Fragrance Memories* | How Perfume Can Stir Up Memories From Just One Sniff | My Favourite Scents I Would Love To Have Bottled Up.

Monday, 14 May 2018

It's amazing isn't it just how powerful scent can be, how just a hint of a smell or fragrance long forgotten can take us on a journey somewhere far away, or to an event in the past. For me, just a whiff of coconut screams holidays and sunscreen, with memories of being covered in the stuff as a child as I played happily in the pool; freshly mown grass in spring just reminds me of being at school and making daisy chains on the playing fields with my friends. For my Mum, the smell of freshly baked bread will always remind her of my Grandma (her Mum) baking bread in the kitchen when she was a child. One of my favourite scents is that of parma violets, used in everything from bath bombs to gin! It's not to everyone's taste, but I absolutely love it and have many happy memories of eating the sweets as a child. 

Our brains process scents and memories in this way because smells are routed through the olfactory bulb which is the region which analyses scents, this part of the brain is closely connected to the amygdala and hippocampus - regions that handle memory and emotion. When you first smell a new scent, you immediately link it to a person, an event, or a moment in time. Your brain is so powerful that it creates a link between this smell and the memory so whenever you encounter the smell again, the link is already made.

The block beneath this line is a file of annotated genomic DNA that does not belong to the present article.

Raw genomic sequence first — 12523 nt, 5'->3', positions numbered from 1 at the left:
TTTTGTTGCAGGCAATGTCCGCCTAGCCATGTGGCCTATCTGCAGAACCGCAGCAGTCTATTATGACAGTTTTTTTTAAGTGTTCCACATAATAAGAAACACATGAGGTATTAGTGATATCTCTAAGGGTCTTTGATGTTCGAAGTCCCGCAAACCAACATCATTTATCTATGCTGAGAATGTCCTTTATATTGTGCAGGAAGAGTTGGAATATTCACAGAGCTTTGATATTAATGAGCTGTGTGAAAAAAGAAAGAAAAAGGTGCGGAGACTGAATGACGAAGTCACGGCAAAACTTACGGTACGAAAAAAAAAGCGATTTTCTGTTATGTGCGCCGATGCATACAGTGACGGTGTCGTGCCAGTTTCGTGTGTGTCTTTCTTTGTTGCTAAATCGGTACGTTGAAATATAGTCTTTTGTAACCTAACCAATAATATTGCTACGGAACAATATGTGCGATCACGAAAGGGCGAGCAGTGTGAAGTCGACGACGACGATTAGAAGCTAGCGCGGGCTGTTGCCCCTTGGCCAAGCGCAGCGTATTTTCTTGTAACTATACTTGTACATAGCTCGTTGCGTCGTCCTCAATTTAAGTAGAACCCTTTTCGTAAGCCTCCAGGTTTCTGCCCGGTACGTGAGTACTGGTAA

Because of this, you may not even notice how supermarkets pump the smells of freshly baked bread through to the fronts of their stores so as you come in you're already, perhaps subconsciously, thinking about bread and how comforting it is, without even being near the bakery aisle! It's the same reason why estate agents and homeowners use the smell of coffee and freshly baked cakes to sell houses; if cleverly done, the customer is unaware of it until they're signing on the dotted line! 

I remember purchasing one of my first bottles of perfume and feeling quite grown up as I looked at the range of bottles in store. I didn't know which one to go for as back then I didn't have the collection I do today but in the end I chose YSL Cinema, and so I have strong associations with this perfume in particular. When I bought my first bottle of Chanel Mademoiselle I remember thinking I probably shouldn't have, as I was meant to be saving for Australia and I wouldn't be able to use it until I got back. Alas I still bought it and the incredibly grown-up scent always reminds me of setting off for an adventure of a lifetime in a country I had always wanted to visit. 

Nowadays you can have perfume made to your own specifications, so perhaps it could be possible to bottle your favourite scents? Some of mine would have to be: freshly mown grass, rain on a pavement, linen dried on the line by the summer breeze, the scent of leather in a tack room and daffodils in spring time. That would be perfect.

Why not read my previous perfumes post

Love, Sarah

*Sponsored post in collaboration with L'Occitane 

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